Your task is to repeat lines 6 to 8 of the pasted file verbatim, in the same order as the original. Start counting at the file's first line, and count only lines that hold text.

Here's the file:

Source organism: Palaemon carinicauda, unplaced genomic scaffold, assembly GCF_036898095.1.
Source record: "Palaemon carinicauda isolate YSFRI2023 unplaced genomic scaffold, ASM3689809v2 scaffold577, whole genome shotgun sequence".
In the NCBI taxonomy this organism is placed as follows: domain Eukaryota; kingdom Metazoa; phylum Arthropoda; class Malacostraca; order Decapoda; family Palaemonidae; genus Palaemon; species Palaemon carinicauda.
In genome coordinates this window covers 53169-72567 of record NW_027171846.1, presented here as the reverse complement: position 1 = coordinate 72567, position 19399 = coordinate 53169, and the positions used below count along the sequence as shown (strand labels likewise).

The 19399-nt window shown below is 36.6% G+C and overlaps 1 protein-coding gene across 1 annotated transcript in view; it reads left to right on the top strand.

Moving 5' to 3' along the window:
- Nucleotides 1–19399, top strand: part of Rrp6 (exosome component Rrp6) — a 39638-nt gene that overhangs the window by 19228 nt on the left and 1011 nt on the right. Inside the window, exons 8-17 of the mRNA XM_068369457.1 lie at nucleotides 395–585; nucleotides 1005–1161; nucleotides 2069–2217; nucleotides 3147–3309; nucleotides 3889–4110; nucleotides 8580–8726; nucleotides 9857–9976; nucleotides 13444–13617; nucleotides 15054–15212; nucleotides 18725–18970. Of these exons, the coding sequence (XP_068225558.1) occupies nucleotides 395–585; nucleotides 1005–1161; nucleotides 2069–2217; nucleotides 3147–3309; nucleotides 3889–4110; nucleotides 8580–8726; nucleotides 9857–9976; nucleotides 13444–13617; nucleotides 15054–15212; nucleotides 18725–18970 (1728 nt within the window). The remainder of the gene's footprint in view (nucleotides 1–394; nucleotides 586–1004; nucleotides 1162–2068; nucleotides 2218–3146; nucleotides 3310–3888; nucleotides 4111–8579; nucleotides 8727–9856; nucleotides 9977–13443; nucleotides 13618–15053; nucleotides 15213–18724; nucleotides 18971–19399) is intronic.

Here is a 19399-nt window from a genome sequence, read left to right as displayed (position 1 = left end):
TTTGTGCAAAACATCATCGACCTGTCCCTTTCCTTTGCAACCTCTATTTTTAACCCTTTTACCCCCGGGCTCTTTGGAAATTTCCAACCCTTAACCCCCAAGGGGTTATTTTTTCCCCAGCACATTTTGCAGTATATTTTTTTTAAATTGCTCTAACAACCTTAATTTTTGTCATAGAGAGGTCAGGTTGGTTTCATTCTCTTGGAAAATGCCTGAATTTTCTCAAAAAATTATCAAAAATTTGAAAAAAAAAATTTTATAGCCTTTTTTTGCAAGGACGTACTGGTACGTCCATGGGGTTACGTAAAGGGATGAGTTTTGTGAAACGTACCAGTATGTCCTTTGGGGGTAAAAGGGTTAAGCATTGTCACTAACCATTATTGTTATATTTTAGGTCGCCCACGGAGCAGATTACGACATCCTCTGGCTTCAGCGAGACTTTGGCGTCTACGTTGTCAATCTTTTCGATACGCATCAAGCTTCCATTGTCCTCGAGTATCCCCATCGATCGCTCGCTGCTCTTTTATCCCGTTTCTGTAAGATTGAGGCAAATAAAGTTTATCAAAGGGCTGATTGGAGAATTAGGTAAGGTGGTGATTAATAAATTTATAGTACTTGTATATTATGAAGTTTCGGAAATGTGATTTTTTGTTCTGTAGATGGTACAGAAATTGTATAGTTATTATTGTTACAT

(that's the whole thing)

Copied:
Moving 5' to 3' along the window:
- Nucleotides 1–19399, top strand: part of Rrp6 (exosome component Rrp6) — a 39638-nt gene that overhangs the window by 19228 nt on the left and 1011 nt on the right. Inside the window, exons 8-17 of the mRNA XM_068369457.1 lie at nucleotides 395–585; nucleotides 1005–1161; nucleotides 2069–2217; nucleotides 3147–3309; nucleotides 3889–4110; nucleotides 8580–8726; nucleotides 9857–9976; nucleotides 13444–13617; nucleotides 15054–15212; nucleotides 18725–18970. Of these exons, the coding sequence (XP_068225558.1) occupies nucleotides 395–585; nucleotides 1005–1161; nucleotides 2069–2217; nucleotides 3147–3309; nucleotides 3889–4110; nucleotides 8580–8726; nucleotides 9857–9976; nucleotides 13444–13617; nucleotides 15054–15212; nucleotides 18725–18970 (1728 nt within the window). The remainder of the gene's footprint in view (nucleotides 1–394; nucleotides 586–1004; nucleotides 1162–2068; nucleotides 2218–3146; nucleotides 3310–3888; nucleotides 4111–8579; nucleotides 8727–9856; nucleotides 9977–13443; nucleotides 13618–15053; nucleotides 15213–18724; nucleotides 18971–19399) is intronic.

Here is a 19399-nt window from a genome sequence, read left to right as displayed (position 1 = left end):